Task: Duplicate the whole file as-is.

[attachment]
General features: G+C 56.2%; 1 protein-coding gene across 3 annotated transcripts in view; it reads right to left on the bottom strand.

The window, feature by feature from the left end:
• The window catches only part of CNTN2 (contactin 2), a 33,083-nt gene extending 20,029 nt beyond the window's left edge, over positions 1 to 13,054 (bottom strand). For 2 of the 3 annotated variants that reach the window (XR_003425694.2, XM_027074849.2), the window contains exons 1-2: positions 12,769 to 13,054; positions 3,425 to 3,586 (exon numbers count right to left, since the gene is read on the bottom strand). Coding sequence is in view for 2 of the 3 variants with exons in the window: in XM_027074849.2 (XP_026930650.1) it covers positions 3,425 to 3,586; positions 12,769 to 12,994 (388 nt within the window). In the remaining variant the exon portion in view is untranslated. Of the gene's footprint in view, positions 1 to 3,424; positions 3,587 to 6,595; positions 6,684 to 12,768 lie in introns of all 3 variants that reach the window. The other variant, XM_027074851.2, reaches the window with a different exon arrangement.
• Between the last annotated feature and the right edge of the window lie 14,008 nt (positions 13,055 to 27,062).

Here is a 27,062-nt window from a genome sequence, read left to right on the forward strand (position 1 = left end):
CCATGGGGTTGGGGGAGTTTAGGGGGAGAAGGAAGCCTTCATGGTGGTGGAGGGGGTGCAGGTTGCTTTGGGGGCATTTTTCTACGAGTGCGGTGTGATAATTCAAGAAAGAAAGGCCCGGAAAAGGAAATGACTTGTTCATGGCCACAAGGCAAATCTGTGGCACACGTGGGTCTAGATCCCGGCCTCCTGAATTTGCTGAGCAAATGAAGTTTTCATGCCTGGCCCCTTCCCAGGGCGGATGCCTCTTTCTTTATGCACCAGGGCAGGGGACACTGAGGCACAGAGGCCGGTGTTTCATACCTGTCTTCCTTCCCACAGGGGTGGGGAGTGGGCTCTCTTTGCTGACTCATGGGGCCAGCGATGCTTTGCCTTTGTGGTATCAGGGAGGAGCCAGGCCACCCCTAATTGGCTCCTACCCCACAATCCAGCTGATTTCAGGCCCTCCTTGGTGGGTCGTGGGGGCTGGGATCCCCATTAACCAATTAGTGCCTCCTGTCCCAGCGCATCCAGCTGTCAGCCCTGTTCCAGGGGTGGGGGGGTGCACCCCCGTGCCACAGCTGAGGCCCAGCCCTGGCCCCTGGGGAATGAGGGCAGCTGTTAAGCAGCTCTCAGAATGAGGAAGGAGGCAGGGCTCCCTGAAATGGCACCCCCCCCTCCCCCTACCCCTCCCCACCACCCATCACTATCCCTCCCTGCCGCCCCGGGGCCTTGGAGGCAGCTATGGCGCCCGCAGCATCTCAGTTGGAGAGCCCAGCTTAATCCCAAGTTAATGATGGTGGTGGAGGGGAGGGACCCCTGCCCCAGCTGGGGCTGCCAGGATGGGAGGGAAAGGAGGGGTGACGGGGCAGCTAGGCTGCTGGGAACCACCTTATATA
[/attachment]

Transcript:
General features: G+C 56.2%; 1 protein-coding gene across 3 annotated transcripts in view; it reads right to left on the bottom strand.

The window, feature by feature from the left end:
• The window catches only part of CNTN2 (contactin 2), a 33,083-nt gene extending 20,029 nt beyond the window's left edge, over positions 1 to 13,054 (bottom strand). For 2 of the 3 annotated variants that reach the window (XR_003425694.2, XM_027074849.2), the window contains exons 1-2: positions 12,769 to 13,054; positions 3,425 to 3,586 (exon numbers count right to left, since the gene is read on the bottom strand). Coding sequence is in view for 2 of the 3 variants with exons in the window: in XM_027074849.2 (XP_026930650.1) it covers positions 3,425 to 3,586; positions 12,769 to 12,994 (388 nt within the window). In the remaining variant the exon portion in view is untranslated. Of the gene's footprint in view, positions 1 to 3,424; positions 3,587 to 6,595; positions 6,684 to 12,768 lie in introns of all 3 variants that reach the window. The other variant, XM_027074851.2, reaches the window with a different exon arrangement.
• Between the last annotated feature and the right edge of the window lie 14,008 nt (positions 13,055 to 27,062).

Here is a 27,062-nt window from a genome sequence, read left to right on the forward strand (position 1 = left end):
CCATGGGGTTGGGGGAGTTTAGGGGGAGAAGGAAGCCTTCATGGTGGTGGAGGGGGTGCAGGTTGCTTTGGGGGCATTTTTCTACGAGTGCGGTGTGATAATTCAAGAAAGAAAGGCCCGGAAAAGGAAATGACTTGTTCATGGCCACAAGGCAAATCTGTGGCACACGTGGGTCTAGATCCCGGCCTCCTGAATTTGCTGAGCAAATGAAGTTTTCATGCCTGGCCCCTTCCCAGGGCGGATGCCTCTTTCTTTATGCACCAGGGCAGGGGACACTGAGGCACAGAGGCCGGTGTTTCATACCTGTCTTCCTTCCCACAGGGGTGGGGAGTGGGCTCTCTTTGCTGACTCATGGGGCCAGCGATGCTTTGCCTTTGTGGTATCAGGGAGGAGCCAGGCCACCCCTAATTGGCTCCTACCCCACAATCCAGCTGATTTCAGGCCCTCCTTGGTGGGTCGTGGGGGCTGGGATCCCCATTAACCAATTAGTGCCTCCTGTCCCAGCGCATCCAGCTGTCAGCCCTGTTCCAGGGGTGGGGGGGTGCACCCCCGTGCCACAGCTGAGGCCCAGCCCTGGCCCCTGGGGAATGAGGGCAGCTGTTAAGCAGCTCTCAGAATGAGGAAGGAGGCAGGGCTCCCTGAAATGGCACCCCCCCCTCCCCCTACCCCTCCCCACCACCCATCACTATCCCTCCCTGCCGCCCCGGGGCCTTGGAGGCAGCTATGGCGCCCGCAGCATCTCAGTTGGAGAGCCCAGCTTAATCCCAAGTTAATGATGGTGGTGGAGGGGAGGGACCCCTGCCCCAGCTGGGGCTGCCAGGATGGGAGGGAAAGGAGGGGTGACGGGGCAGCTAGGCTGCTGGGAACCACCTTATATA